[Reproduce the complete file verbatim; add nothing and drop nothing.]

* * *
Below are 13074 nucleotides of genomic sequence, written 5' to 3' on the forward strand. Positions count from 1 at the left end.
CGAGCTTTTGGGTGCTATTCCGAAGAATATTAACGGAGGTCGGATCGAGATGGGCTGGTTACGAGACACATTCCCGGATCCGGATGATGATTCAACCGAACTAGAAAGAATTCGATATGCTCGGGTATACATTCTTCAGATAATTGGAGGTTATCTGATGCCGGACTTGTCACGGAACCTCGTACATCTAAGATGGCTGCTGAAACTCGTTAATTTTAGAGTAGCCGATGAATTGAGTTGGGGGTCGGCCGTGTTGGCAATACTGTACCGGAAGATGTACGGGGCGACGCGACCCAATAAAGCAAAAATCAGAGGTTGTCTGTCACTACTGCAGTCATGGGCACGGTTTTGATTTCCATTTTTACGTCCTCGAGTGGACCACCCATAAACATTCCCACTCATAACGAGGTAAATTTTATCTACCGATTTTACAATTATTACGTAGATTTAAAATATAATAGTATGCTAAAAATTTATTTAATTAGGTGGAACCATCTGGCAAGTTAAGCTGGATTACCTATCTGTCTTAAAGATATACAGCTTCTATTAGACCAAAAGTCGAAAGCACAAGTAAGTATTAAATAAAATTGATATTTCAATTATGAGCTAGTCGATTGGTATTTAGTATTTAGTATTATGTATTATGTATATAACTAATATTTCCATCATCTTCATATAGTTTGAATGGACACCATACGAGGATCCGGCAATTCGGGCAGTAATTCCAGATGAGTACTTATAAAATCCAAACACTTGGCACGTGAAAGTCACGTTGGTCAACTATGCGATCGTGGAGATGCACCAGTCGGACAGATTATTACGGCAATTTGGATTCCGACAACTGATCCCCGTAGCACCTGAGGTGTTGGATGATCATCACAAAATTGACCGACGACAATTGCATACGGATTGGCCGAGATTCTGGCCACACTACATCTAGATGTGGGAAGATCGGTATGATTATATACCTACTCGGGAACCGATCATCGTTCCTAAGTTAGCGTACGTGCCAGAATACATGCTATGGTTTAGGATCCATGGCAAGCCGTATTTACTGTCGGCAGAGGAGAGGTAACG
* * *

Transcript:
Below are 13074 nucleotides of genomic sequence, written 5' to 3' on the forward strand. Positions count from 1 at the left end.
CGAGCTTTTGGGTGCTATTCCGAAGAATATTAACGGAGGTCGGATCGAGATGGGCTGGTTACGAGACACATTCCCGGATCCGGATGATGATTCAACCGAACTAGAAAGAATTCGATATGCTCGGGTATACATTCTTCAGATAATTGGAGGTTATCTGATGCCGGACTTGTCACGGAACCTCGTACATCTAAGATGGCTGCTGAAACTCGTTAATTTTAGAGTAGCCGATGAATTGAGTTGGGGGTCGGCCGTGTTGGCAATACTGTACCGGAAGATGTACGGGGCGACGCGACCCAATAAAGCAAAAATCAGAGGTTGTCTGTCACTACTGCAGTCATGGGCACGGTTTTGATTTCCATTTTTACGTCCTCGAGTGGACCACCCATAAACATTCCCACTCATAACGAGGTAAATTTTATCTACCGATTTTACAATTATTACGTAGATTTAAAATATAATAGTATGCTAAAAATTTATTTAATTAGGTGGAACCATCTGGCAAGTTAAGCTGGATTACCTATCTGTCTTAAAGATATACAGCTTCTATTAGACCAAAAGTCGAAAGCACAAGTAAGTATTAAATAAAATTGATATTTCAATTATGAGCTAGTCGATTGGTATTTAGTATTTAGTATTATGTATTATGTATATAACTAATATTTCCATCATCTTCATATAGTTTGAATGGACACCATACGAGGATCCGGCAATTCGGGCAGTAATTCCAGATGAGTACTTATAAAATCCAAACACTTGGCACGTGAAAGTCACGTTGGTCAACTATGCGATCGTGGAGATGCACCAGTCGGACAGATTATTACGGCAATTTGGATTCCGACAACTGATCCCCGTAGCACCTGAGGTGTTGGATGATCATCACAAAATTGACCGACGACAATTGCATACGGATTGGCCGAGATTCTGGCCACACTACATCTAGATGTGGGAAGATCGGTATGATTATATACCTACTCGGGAACCGATCATCGTTCCTAAGTTAGCGTACGTGCCAGAATACATGCTATGGTTTAGGATCCATGGCAAGCCGTATTTACTGTCGGCAGAGGAGAGGTAACG